33. It was recently discovered that research causes cancer in rats.

34. Everybody lies, but it doesn't matter since nobody listens.

35. I wished the buck stopped here, as I could use a few.

36. I started out with nothing, and I still have most of it.

37. When you go into court you are putting yourself in the hands of 12 people that weren't smart enough to get out of jury duty.

38. Light travels faster than sound. This is why some people appear bright until you hear them speak.

posted by Gary  # 4/03/2004 11:42:00 AM (0) comments
Friday, April 02, 2004

Thirsty?

In the doctors office two patients are talking.

"You know, I had an appendectomy last month and the doctor left a sponge in me by mistake."

"A sponge!" exclaims the other. "And do you feel much pain"

"No pain at all," says the first, "but do I get thirsty!"

posted by Gary  # 4/02/2004 09:53:00 AM (0) comments
Thursday, April 01, 2004

PREGNANCY Q & A

Q: Should I have a baby after 35? A: No, 35 children is enough.

Q: I'm two months pregnant now. When will my baby move? A: With any luck, right after he finishes college.

Q: What is the most reliable method to determine a baby's sex? A: Childbirth.

Q: My wife is five months pregnant and so moody that sometimes she's borderline irrational. A: So what's your question?

Q: My childbirth instructor says it's not pain I'll feel during labor, but pressure. Is she right? A: Yes, in the same way that a tornado might be called an air current.

Q: When is the best time to get an epidural? A: Right after you find out you're pregnant.

Q: Is there any reason I have to be in the delivery room while my wife is in labor? A: Not unless the word "alimony" means anything to you.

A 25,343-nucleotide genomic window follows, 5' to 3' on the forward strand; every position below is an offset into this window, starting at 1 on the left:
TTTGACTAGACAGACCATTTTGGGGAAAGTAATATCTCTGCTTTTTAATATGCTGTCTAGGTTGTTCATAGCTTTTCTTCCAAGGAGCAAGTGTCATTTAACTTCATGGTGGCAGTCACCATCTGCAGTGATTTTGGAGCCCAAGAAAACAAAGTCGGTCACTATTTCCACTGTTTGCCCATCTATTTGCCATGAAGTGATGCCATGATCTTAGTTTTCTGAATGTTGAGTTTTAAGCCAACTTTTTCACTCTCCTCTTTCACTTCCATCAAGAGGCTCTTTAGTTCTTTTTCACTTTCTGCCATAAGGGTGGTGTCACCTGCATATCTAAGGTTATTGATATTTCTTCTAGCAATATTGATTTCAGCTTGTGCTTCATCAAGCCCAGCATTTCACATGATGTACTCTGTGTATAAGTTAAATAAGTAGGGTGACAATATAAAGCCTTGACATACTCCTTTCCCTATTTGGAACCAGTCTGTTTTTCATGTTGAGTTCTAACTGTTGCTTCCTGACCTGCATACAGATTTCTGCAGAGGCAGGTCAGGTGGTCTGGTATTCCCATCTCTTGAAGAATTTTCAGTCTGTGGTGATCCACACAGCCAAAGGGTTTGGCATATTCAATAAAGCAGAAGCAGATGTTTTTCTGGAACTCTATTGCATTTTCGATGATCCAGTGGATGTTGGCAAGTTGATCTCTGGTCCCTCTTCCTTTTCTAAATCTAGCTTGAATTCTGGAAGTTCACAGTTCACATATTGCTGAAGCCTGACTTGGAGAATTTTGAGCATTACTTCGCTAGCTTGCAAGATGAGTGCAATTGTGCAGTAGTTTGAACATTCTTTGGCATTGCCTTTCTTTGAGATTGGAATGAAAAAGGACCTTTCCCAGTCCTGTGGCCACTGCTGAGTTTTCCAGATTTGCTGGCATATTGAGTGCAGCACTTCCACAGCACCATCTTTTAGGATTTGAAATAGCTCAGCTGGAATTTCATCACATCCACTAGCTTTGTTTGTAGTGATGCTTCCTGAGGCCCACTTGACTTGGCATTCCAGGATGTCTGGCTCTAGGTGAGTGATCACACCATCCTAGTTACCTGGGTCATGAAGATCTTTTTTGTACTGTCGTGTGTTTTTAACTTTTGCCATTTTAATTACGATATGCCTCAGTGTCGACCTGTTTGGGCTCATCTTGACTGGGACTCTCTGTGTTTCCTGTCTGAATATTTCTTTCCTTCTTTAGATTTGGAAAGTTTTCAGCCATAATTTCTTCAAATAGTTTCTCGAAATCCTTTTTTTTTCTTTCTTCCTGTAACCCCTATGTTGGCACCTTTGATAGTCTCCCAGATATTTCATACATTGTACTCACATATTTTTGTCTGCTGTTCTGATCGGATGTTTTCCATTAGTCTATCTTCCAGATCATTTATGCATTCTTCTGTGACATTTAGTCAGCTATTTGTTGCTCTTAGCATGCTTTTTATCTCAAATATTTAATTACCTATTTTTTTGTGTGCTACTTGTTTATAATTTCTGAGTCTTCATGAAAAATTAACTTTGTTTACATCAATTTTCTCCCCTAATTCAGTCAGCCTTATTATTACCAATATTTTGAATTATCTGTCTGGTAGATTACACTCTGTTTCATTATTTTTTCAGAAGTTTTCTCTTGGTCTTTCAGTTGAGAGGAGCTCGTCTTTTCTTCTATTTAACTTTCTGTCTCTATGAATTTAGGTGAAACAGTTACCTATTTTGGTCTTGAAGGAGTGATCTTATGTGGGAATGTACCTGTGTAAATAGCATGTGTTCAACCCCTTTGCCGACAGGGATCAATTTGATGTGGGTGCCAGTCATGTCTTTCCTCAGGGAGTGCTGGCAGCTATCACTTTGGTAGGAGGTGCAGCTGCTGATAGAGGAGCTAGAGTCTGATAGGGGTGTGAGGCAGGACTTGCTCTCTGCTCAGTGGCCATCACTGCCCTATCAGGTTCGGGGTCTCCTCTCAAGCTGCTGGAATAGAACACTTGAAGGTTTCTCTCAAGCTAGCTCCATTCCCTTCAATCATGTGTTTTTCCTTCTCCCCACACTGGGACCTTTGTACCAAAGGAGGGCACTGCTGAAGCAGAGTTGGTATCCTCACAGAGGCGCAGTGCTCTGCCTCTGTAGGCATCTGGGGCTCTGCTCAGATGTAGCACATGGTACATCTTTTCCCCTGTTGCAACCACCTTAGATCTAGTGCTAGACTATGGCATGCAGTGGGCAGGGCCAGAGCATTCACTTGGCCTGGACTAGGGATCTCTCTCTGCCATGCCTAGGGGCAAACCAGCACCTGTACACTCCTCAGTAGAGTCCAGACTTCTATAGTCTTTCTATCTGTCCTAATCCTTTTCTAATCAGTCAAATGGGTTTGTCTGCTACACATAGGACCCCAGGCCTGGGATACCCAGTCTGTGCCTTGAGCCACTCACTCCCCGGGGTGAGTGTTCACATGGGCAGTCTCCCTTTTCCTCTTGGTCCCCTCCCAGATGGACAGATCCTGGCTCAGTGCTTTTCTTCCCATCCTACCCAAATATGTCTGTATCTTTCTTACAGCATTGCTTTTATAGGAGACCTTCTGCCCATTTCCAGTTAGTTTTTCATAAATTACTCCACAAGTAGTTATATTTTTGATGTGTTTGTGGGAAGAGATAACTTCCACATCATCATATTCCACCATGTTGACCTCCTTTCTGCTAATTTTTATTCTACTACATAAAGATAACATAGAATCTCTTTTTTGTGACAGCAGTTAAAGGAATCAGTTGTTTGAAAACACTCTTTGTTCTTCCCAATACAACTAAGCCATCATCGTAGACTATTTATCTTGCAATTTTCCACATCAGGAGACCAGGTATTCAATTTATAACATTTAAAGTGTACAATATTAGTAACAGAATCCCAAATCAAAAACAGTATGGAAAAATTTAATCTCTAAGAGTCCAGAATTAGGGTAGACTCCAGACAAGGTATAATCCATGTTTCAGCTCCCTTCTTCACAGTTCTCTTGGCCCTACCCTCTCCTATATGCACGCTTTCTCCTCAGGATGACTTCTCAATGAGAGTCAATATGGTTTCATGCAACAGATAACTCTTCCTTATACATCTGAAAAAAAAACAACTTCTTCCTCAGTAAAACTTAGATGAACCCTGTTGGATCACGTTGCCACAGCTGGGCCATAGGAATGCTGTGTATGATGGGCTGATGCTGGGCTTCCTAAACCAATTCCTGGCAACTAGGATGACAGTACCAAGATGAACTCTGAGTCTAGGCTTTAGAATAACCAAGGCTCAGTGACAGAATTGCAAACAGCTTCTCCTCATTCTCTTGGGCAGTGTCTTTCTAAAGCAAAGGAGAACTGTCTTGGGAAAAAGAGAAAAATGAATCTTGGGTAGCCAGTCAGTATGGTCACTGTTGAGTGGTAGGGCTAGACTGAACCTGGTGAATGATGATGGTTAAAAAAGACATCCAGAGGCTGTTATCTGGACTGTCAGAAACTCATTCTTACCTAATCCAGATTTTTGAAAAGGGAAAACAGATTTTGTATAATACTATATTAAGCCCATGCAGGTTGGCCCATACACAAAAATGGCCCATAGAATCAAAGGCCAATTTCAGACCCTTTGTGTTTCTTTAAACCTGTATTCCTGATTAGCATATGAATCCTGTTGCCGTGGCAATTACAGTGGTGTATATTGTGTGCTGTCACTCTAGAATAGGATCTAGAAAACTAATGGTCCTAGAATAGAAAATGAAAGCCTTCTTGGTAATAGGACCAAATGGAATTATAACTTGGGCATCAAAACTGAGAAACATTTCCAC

Q: Is there anything I should avoid while recovering from childbirth? A: Yes, pregnancy.

Q: Do I have to have a baby shower? A: Not if you change the baby's diaper very quickly.

Q: Our baby was born last week. When will my wife begin to feel and act normal again? A: When the kids are in college.

posted by Gary  # 4/01/2004 08:50:00 PM (0) comments

Light Bulb Insanity

THE QUESTION: How many internet mail list subscribers does it take to change a light bulb?

THE ANSWER: 1,331

1 to change the light bulb and to post to the mail list that the light bulb has been changed.

14 to share similar experiences of changing light bulbs and how the light bulb could have been changed differently.

7 to caution about the dangers of changing light bulbs.

27 to point out spelling/grammar errors in posts about changing light bulbs.

53 to flame the spell checkers.

156 to write to the list administrator complaining about the light bulb discussion and its inappropriateness to this mail list.

41 to correct spelling in the spelling/grammar flames.

109 to post that this list is not about light bulbs and to please take this email exchange to alt.lite.bulb

203 to demand that cross posting to alt.grammar, alt.spelling and alt.punctuation about changing light bulbs be stopped.

111 to defend the posting to this list saying that we are all use light bulbs and therefore the posts **are** relevant to this mail list.

306 to debate which method of changing light bulbs is superior, where to buy the best light bulbs, what brand of light bulbs work best for this technique, and what brands are faulty.